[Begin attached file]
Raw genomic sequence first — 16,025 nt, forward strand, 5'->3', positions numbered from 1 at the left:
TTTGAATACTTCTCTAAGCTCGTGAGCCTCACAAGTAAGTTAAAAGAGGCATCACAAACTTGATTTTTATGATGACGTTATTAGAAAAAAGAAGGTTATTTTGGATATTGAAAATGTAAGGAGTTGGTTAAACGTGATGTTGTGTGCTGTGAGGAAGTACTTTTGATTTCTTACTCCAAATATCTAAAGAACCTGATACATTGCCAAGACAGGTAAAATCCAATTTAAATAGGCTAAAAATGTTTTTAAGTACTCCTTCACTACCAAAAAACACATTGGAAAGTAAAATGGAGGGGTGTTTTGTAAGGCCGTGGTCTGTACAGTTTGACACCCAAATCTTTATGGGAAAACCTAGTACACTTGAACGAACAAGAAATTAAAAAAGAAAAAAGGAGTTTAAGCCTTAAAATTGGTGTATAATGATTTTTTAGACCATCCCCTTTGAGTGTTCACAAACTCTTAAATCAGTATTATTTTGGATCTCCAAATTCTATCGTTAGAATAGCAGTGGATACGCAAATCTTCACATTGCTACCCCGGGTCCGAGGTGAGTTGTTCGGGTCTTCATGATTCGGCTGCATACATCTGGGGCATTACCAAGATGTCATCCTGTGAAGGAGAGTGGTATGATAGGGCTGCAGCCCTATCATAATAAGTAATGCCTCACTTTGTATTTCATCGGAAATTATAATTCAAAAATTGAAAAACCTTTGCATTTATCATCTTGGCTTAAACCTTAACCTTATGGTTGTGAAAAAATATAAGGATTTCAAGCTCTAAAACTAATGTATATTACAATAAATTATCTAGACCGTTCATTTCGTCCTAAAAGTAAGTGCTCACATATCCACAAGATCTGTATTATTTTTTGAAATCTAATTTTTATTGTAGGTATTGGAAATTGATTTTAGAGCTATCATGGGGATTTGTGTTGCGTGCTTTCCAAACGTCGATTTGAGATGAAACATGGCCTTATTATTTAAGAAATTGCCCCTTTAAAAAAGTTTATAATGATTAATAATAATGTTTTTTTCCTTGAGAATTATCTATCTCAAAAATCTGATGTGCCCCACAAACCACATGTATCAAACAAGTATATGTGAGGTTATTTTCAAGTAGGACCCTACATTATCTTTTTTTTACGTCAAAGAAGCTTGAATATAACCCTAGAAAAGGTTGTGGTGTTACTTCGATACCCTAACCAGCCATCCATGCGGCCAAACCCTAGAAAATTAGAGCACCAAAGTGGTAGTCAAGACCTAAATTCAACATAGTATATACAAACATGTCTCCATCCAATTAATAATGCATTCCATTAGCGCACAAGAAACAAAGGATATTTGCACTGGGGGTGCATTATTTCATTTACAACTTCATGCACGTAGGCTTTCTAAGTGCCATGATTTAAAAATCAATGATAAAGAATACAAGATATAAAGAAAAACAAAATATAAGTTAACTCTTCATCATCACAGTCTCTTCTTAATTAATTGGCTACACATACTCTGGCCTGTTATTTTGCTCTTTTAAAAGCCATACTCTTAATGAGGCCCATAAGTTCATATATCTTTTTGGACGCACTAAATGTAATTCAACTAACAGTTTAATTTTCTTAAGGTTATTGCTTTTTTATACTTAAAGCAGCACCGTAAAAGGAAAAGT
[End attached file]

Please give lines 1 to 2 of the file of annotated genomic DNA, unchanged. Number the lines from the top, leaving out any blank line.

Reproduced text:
Raw genomic sequence first — 16,025 nt, forward strand, 5'->3', positions numbered from 1 at the left:
TTTGAATACTTCTCTAAGCTCGTGAGCCTCACAAGTAAGTTAAAAGAGGCATCACAAACTTGATTTTTATGATGACGTTATTAGAAAAAAGAAGGTTATTTTGGATATTGAAAATGTAAGGAGTTGGTTAAACGTGATGTTGTGTGCTGTGAGGAAGTACTTTTGATTTCTTACTCCAAATATCTAAAGAACCTGATACATTGCCAAGACAGGTAAAATCCAATTTAAATAGGCTAAAAATGTTTTTAAGTACTCCTTCACTACCAAAAAACACATTGGAAAGTAAAATGGAGGGGTGTTTTGTAAGGCCGTGGTCTGTACAGTTTGACACCCAAATCTTTATGGGAAAACCTAGTACACTTGAACGAACAAGAAATTAAAAAAGAAAAAAGGAGTTTAAGCCTTAAAATTGGTGTATAATGATTTTTTAGACCATCCCCTTTGAGTGTTCACAAACTCTTAAATCAGTATTATTTTGGATCTCCAAATTCTATCGTTAGAATAGCAGTGGATACGCAAATCTTCACATTGCTACCCCGGGTCCGAGGTGAGTTGTTCGGGTCTTCATGATTCGGCTGCATACATCTGGGGCATTACCAAGATGTCATCCTGTGAAGGAGAGTGGTATGATAGGGCTGCAGCCCTATCATAATAAGTAATGCCTCACTTTGTATTTCATCGGAAATTATAATTCAAAAATTGAAAAACCTTTGCATTTATCATCTTGGCTTAAACCTTAACCTTATGGTTGTGAAAAAATATAAGGATTTCAAGCTCTAAAACTAATGTATATTACAATAAATTATCTAGACCGTTCATTTCGTCCTAAAAGTAAGTGCTCACATATCCACAAGATCTGTATTATTTTTTGAAATCTAATTTTTATTGTAGGTATTGGAAATTGATTTTAGAGCTATCATGGGGATTTGTGTTGCGTGCTTTCCAAACGTCGATTTGAGATGAAACATGGCCTTATTATTTAAGAAATTGCCCCTTTAAAAAAGTTTATAATGATTAATAATAATGTTTTTTTCCTTGAGAATTATCTATCTCAAAAATCTGATGTGCCCCACAAACCACATGTATCAAACAAGTATATGTGAGGTTATTTTCAAGTAGGACCCTACATTATCTTTTTTTTACGTCAAAGAAGCTTGAATATAACCCTAGAAAAGGTTGTGGTGTTACTTCGATACCCTAACCAGCCATCCATGCGGCCAAACCCTAGAAAATTAGAGCACCAAAGTGGTAGTCAAGACCTAAATTCAACATAGTATATACAAACATGTCTCCATCCAATTAATAATGCATTCCATTAGCGCACAAGAAACAAAGGATATTTGCACTGGGGGTGCATTATTTCATTTACAACTTCATGCACGTAGGCTTTCTAAGTGCCATGATTTAAAAATCAATGATAAAGAATACAAGATATAAAGAAAAACAAAATATAAGTTAACTCTTCATCATCACAGTCTCTTCTTAATTAATTGGCTACACATACTCTGGCCTGTTATTTTGCTCTTTTAAAAGCCATACTCTTAATGAGGCCCATAAGTTCATATATCTTTTTGGACGCACTAAATGTAATTCAACTAACAGTTTAATTTTCTTAAGGTTATTGCTTTTTTATACTTAAAGCAGCACCGTAAAAGGAAAAGT